Top 50 Tracks of 2014 (20-11)

#20 QT “Hey QT”
After hearing producer A.G. Cook’s remix of How To Dress Well‘s “Repeat Pleasure, I was sold. He is killing it this year and his collaboration with SOPHIE to produce “Hey QT” is no exception. It is an undeniably good, and catchy pop song. Thumping beats and strong synth, “Hey QT” is a head-bopping bubble gum, feel good track. Sure to get stuck in your head, this track will be on constant repeat forever. – Jana Capozzoli

#19 St. Vincent “Rattlesnake”
“Am I the only one in the only world?” This is a question from St. Vincent’s “Rattlesnake,” a captivating track with a rhythmic, bleating synth line that allows for Annie Clark to fully show off not just her guitar chops, but her impressive individuality. Her hypnotic riffs and distant voice sound unlike anything else from this year in music (or really any year for that matter). Coupled with lines like, “I see the snake holes dotted in the sand/as if Seurat painted the Rio Grande,” and you can see just why Clark might think she is one of a kind. – Grady O’Brien

#18 Avey Tare’s Slasher Flicks “Little Fang”
When considering the best tracks of the year, you have to factor in mileage. You can’t declare a Song of the Year in January, as much as your heart might compel you to do so. And let me tell you: “Little Fang” had mileage. It’s airy and sweet and silly but also compellingly detailed and ornate. It’s somehow infectiously poppy and fun from the start but still a grower. Avey Tare’s Slasher Flicks probably aren’t the next Animal Collective, but they’ll forever be a success as long as this track sits on their discography. – Mark Steinbach

#17 Jessie Ware “Tough Love”
This year, Jessie Ware delivered yet another elegant track with “Tough Love.” With a digital drum beat comparable to Prince and Ware’s sweet vocals, this R&B/pop song doesn’t need a lot of bells and whistles. It’s minimalist and powerful, packing an emotional punch that many songs just can’t. Quickly, someone get this woman more radio play for 2015! – Colleen Walsh-Jervis

#16 Jack White “Lazaretto”
Jack White has completed his transformation from pallid guitar shredder to full-on eccentric producer. And the thing is, it’s awesome. When he’s not recording Neil Young singles in a phone booth on The Tonight Show, he’s taking time to prominently enjoy (?) baseball games. Luckily he found time to release Lazaretto, the formidable follow-up to his excellent Blunderbuss. The title track has a hook the size of the Chrysler building with White’s spirited, snarling vocals. And even at 3:39, “Lazaretto” finds time to sprawl with both a killer fiddle solo (yes you read that correctly) and a slowed-down jam section. – Grady O’Brien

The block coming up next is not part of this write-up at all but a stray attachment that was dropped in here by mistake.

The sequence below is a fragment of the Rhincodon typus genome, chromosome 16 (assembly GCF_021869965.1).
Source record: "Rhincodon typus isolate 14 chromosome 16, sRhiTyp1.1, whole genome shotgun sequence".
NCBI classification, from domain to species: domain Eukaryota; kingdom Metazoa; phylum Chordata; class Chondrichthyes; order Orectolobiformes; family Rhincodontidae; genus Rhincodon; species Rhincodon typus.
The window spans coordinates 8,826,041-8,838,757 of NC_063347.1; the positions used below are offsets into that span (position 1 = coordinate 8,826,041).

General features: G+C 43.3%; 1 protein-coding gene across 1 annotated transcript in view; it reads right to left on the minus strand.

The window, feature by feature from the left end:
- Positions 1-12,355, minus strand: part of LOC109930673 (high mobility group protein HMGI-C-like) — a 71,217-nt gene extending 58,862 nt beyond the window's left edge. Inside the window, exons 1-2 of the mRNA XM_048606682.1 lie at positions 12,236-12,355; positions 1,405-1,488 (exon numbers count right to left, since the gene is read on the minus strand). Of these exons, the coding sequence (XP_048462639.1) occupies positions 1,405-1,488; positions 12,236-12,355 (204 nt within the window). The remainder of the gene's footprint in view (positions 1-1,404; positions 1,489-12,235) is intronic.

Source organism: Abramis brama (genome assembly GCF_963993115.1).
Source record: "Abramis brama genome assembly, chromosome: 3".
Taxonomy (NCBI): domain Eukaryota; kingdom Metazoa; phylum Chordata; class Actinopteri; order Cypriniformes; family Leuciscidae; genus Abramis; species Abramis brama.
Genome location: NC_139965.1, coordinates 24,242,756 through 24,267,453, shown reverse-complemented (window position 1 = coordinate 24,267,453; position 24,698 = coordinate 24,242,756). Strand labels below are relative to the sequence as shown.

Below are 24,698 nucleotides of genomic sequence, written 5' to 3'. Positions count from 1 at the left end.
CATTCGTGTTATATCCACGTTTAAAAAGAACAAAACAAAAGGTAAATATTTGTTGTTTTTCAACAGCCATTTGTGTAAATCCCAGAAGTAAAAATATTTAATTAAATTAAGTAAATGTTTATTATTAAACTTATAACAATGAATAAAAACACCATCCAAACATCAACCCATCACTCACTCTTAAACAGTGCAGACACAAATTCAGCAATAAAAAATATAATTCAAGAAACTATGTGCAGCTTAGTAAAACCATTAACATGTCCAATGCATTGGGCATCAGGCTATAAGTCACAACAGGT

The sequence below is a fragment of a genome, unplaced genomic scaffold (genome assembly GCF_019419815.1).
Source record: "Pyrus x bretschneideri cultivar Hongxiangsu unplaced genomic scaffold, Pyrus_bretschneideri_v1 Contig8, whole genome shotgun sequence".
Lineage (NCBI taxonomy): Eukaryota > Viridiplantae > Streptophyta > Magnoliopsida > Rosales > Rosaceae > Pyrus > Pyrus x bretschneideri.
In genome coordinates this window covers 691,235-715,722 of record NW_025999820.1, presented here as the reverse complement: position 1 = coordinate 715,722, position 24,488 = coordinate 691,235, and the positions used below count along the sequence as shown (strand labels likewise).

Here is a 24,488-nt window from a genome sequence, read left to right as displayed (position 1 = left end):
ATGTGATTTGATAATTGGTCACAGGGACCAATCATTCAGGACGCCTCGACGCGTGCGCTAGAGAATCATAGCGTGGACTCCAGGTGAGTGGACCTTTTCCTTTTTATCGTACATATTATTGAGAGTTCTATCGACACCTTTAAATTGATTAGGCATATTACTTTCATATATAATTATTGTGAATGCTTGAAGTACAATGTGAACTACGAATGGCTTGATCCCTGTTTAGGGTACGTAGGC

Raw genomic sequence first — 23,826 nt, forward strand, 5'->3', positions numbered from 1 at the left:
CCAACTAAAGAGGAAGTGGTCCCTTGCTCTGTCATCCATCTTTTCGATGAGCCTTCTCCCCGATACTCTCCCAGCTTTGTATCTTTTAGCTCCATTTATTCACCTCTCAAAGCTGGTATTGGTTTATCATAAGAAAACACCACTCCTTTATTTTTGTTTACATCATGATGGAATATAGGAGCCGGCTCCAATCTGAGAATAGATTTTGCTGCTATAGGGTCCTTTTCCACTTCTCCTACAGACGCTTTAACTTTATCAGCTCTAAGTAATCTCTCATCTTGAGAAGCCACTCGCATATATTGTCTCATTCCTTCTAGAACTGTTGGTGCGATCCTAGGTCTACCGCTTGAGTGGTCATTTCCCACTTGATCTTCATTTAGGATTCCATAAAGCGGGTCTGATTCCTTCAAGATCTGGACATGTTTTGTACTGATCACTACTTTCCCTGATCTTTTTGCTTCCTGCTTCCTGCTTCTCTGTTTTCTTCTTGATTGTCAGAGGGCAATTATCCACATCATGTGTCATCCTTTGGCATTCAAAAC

#15 Rick Ross ft. Kanye West and Big Sean “Sanctified”
I hate to be the guy who talks about a Ye feature like it’s a Ye track, but here we are. In his clearest post-Yeezus thesis statement to date, his “Sanctified” feature somehow sums up a year’s worth of reactionary and incredulous rants into one biting thought – “when Ali turn up and be Ali, you can’t ever change that nigga back to Cassius”. The one line makes clear that when our frustration with West as a celebrity bleeds into criticism against West as an artist, we are shooting ourselves in the foot. “Sanctified” also marks a return of his sense of humor – God accuses West of being “too aggressive,” to which West can only respond, “Really? Me? Too aggressive?” Seems like everyone’s got an opinion. – Dan Derks

#14 Sharon Van Etten “Your Love is Killing Me”
This song is just heartbreaking in all the right ways. Though many people would just delete an ex’s number from their phone after getting out of a destructive relationship, they know the feeling of wanting to cut their tongue out so they won’t speak to the their ex. Van Etten’s vocals will slay you and the lyrics will hit you in all the saddest places. – Colleen Walsh-Jervis

#13 Radiator Hospital “Cut Your Bangs”
When I reviewed Torch Song for StGA, I said that listening to the album felt like reading a box of old letters found in a stranger’s house. The specificity yet universality of “Cut Your Bangs” cannot be overstated – you have no idea what drove Sam Cooke-Parrot to write this song, but you somehow know you’ve been there. You’ve talked your friends down, you’ve stood “bathed in the quiet” after they take their shit out on you. The hair-as-river metaphor and its evolution throughout the song as C-P watches someone he loves dry up and decay is absolutely beautiful, too. – Dan Derks

#12 Royksopp & Robyn “Do It Again”
While Iggy Azalea‘s “Fancy” was widely declared the song of the summer, my summer was not filled with Australian rappers with mediocre choruses. My summer was filled with Nordic dream team of Royksopp and Robyn. The pulsing beat and Robyn’s emotive vocals made for a dance tune that should have topped the charts worldwide but instead Americans preferred some Clueless-inspired video. For shame. – Adam Morgan

#11 Lykke Li “No Rest for the Wicked”
“No Rest for the Wicked” is a sad departure from Lykke Li’s past singles. The desperate lyrics about a breaking a partner’s heart over the booming percussion and sweet piano create so much drama that it sounds so much bigger than one break up. There’s just the tiniest glimmer of hope for a reconciliation among lyrics about letting her true love die; it’s a great song for those sad nights when you’re feeling guilty and alone. – Colleen Walsh-Jervis


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